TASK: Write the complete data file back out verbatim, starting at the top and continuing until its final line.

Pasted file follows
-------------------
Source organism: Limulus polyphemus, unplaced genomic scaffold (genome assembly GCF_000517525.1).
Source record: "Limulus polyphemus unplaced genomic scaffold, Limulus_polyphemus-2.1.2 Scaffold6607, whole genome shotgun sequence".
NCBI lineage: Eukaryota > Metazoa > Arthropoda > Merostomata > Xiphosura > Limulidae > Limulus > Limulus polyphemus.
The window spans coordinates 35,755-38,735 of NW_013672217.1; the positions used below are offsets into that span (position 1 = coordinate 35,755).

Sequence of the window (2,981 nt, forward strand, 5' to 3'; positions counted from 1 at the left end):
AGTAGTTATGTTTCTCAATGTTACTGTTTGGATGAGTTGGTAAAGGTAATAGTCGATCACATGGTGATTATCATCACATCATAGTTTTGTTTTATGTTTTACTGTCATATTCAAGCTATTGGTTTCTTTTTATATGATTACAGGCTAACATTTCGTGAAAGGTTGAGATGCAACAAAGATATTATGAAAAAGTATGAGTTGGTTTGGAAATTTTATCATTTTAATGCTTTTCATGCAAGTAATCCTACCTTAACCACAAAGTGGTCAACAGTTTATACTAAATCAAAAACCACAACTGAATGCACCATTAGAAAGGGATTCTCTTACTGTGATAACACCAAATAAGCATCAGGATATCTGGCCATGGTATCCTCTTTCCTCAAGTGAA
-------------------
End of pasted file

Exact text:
Source organism: Limulus polyphemus, unplaced genomic scaffold (genome assembly GCF_000517525.1).
Source record: "Limulus polyphemus unplaced genomic scaffold, Limulus_polyphemus-2.1.2 Scaffold6607, whole genome shotgun sequence".
NCBI lineage: Eukaryota > Metazoa > Arthropoda > Merostomata > Xiphosura > Limulidae > Limulus > Limulus polyphemus.
The window spans coordinates 35,755-38,735 of NW_013672217.1; the positions used below are offsets into that span (position 1 = coordinate 35,755).

Sequence of the window (2,981 nt, forward strand, 5' to 3'; positions counted from 1 at the left end):
AGTAGTTATGTTTCTCAATGTTACTGTTTGGATGAGTTGGTAAAGGTAATAGTCGATCACATGGTGATTATCATCACATCATAGTTTTGTTTTATGTTTTACTGTCATATTCAAGCTATTGGTTTCTTTTTATATGATTACAGGCTAACATTTCGTGAAAGGTTGAGATGCAACAAAGATATTATGAAAAAGTATGAGTTGGTTTGGAAATTTTATCATTTTAATGCTTTTCATGCAAGTAATCCTACCTTAACCACAAAGTGGTCAACAGTTTATACTAAATCAAAAACCACAACTGAATGCACCATTAGAAAGGGATTCTCTTACTGTGATAACACCAAATAAGCATCAGGATATCTGGCCATGGTATCCTCTTTCCTCAAGTGAA